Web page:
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What is it and who is it for?

The 25-day rule – also called ‘article 17’ or ‘monitor status’ – mainly applies to activity organisers, leaders or playground monitors, holiday camp leaders etc.

The work must be done:

  • within an organisation accredited by the government that organises socio-cultural education,
  • outside of ordinary work or school hours or during the school holidays.

You can be an ‘occasional socio-cultural worker’ and apply this scheme whatever your main job or status: employee, unemployed person, student, pensioner, self-employed person etc.

Payment, limits and maximums

You can apply this scheme for a maximum of 25 days per year per occasional worker. Every day worked – even if it is only for a couple of hours – counts as one day. We advise you to draw up a new daily contract for each day.  

The worker must be paid a gross wage just like an employee of the organisation, which means that they have to be paid according to the pay scales that apply in that sector or organisation. Besides that, it is possible to contribute to the cost of their travel between home and work, just as it is with employees.

Paperwork and obligations

The 25-day rule is actually a kind of employment contract of limited duration. So the organisation is effectively an employer. That entails paperwork.

There always needs to be a contract between the organisation and the worker. You can download sample contracts from the Sociare website.

The employer also needs to file a Dimona declaration at least one day before work begins. The employer uses this digital declaration to inform social security who was working that day. Dimona defines this type of employment contract as ‘employee type A17’.

To calculate pay, it is best to work with a payroll company: an organisation that deals with certain administrative tasks for other employers. They will calculate the worker’s pay, pay their prepaid income tax to the tax authority and provide the required tax slips (281.10).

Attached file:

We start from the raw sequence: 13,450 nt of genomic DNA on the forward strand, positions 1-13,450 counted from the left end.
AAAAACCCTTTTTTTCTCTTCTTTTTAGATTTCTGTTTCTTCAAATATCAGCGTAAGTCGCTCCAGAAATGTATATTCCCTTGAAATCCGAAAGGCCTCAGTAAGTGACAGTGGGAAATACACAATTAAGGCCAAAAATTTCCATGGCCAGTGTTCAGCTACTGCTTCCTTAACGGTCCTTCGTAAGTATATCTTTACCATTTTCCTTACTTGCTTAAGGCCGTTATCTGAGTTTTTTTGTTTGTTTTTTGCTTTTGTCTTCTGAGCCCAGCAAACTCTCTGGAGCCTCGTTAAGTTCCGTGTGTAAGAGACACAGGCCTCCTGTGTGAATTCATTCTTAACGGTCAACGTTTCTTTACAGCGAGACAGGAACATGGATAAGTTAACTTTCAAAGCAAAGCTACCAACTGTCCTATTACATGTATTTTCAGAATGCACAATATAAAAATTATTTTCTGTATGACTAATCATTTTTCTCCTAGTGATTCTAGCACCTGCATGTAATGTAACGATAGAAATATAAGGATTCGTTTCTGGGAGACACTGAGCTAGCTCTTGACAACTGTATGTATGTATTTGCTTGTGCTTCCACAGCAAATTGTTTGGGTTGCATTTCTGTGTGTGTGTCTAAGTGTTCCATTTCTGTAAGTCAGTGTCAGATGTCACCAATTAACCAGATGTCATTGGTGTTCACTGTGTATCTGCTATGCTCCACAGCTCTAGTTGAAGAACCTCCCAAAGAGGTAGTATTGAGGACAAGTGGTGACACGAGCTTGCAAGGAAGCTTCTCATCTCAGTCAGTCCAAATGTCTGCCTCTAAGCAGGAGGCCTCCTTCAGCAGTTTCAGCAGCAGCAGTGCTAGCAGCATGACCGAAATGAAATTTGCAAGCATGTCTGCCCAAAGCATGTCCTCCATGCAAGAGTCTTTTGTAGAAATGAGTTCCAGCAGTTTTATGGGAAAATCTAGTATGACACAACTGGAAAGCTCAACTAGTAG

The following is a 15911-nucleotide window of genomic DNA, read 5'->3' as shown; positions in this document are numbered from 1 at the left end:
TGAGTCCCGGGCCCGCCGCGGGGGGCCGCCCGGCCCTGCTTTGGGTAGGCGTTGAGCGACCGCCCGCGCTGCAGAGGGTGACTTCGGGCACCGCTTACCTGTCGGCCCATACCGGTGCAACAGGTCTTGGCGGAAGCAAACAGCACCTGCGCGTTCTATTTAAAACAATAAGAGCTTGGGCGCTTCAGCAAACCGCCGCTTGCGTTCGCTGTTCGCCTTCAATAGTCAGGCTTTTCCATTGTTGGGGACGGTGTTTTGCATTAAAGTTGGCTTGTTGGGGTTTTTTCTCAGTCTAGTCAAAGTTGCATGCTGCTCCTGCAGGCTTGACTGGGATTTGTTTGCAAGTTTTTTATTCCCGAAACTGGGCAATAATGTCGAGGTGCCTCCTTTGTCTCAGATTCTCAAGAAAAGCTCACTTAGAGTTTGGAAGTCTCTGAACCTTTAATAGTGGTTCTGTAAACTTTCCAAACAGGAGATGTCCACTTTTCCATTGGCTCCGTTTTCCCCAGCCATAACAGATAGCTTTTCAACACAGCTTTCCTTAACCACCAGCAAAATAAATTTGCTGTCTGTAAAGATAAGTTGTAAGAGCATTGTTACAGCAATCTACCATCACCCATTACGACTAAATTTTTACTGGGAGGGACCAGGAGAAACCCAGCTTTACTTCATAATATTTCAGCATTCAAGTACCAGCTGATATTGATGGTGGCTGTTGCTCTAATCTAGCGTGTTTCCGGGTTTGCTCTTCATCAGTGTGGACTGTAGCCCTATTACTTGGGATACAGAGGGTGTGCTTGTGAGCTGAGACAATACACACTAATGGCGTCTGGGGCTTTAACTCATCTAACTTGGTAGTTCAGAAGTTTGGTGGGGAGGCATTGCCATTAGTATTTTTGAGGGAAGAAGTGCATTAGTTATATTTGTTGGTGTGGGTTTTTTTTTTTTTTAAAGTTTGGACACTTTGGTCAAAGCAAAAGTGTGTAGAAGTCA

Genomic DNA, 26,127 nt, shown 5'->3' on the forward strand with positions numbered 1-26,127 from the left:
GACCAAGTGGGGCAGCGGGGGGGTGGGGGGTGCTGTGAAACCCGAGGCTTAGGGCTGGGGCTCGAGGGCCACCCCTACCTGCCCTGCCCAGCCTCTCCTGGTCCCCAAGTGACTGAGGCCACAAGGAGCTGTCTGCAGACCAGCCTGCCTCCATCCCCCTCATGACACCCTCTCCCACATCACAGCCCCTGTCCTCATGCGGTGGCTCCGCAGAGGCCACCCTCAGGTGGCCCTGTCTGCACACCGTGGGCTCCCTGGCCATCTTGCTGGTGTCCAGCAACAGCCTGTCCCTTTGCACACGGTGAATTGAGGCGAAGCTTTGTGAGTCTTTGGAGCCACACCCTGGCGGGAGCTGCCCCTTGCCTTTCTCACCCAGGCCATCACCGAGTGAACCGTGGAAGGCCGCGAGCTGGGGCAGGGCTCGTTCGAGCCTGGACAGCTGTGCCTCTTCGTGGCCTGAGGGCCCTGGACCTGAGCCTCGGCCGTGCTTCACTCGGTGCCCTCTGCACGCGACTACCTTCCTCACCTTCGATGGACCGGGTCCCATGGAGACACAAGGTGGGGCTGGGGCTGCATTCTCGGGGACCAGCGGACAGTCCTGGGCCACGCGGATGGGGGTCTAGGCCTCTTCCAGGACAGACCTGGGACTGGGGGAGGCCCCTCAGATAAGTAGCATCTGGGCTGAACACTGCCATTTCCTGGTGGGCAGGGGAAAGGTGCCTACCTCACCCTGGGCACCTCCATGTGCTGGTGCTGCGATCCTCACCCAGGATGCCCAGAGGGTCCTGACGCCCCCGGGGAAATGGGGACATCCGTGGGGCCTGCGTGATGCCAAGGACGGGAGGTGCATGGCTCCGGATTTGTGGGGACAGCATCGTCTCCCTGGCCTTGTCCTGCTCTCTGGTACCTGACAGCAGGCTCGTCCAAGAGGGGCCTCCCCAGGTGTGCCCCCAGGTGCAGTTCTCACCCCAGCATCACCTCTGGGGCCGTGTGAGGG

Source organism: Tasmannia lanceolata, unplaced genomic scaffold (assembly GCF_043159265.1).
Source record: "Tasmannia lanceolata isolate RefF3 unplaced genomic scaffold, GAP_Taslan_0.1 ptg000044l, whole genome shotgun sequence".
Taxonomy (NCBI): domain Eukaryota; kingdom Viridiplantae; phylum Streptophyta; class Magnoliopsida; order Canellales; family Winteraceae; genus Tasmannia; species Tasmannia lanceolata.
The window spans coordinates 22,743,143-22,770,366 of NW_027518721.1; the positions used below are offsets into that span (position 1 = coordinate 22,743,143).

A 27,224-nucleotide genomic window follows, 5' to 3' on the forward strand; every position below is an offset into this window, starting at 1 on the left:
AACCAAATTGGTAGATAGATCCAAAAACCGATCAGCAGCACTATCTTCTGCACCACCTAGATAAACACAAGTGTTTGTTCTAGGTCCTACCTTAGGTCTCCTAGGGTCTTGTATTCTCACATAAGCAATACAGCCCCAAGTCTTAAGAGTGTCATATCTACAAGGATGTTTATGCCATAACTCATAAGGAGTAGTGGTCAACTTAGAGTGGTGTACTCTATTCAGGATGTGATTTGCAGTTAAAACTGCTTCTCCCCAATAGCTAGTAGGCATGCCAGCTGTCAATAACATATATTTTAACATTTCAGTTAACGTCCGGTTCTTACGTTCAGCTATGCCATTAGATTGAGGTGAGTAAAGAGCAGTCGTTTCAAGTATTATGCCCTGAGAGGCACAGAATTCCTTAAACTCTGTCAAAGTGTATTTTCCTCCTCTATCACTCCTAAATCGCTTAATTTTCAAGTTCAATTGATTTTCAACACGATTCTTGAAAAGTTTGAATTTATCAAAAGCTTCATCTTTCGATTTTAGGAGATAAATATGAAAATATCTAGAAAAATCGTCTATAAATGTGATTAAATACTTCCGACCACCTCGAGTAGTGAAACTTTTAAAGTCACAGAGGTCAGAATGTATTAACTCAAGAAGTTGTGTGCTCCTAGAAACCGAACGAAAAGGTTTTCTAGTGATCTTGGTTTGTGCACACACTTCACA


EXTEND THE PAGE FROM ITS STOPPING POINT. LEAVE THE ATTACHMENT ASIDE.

The 25-day rule provides for wage administration. It means that as an employer, you will rely on a payroll company.

Combinations with other payments and statuses?

Generally speaking, you are not allowed to combine or alternate different employment statuses for the same task done for the same organiser. In other words, you cannot use the 25-day rule to work until the annual maximum is reached and then switch to another system.

There is an important exception for student work. You can combine the 25-day rule with student work in a single calendar year. That means you can start by working for 25 days under the 25-day rule and then work another 475 hours as a student.

If you are unemployed, you are obliged to inform the social security office that you are working under the 25-day rule. If you receive unemployment benefits, you have to cross off the days that you have worked under the 25-day rule on your benefit card.

Taxes and social security

If you meet the conditions, you will not pay any social security contributions (RSZ) on this work.

However, you will pay income tax:

  • 27.25% on amounts up to 500 euros
  • 32.30% on amounts between 500.01 and 650 euros
  • 37.35% on amounts above 650 euros

The income tax is deducted from your gross pay. What remains is the net pay, the amount that the employee receives in their account.

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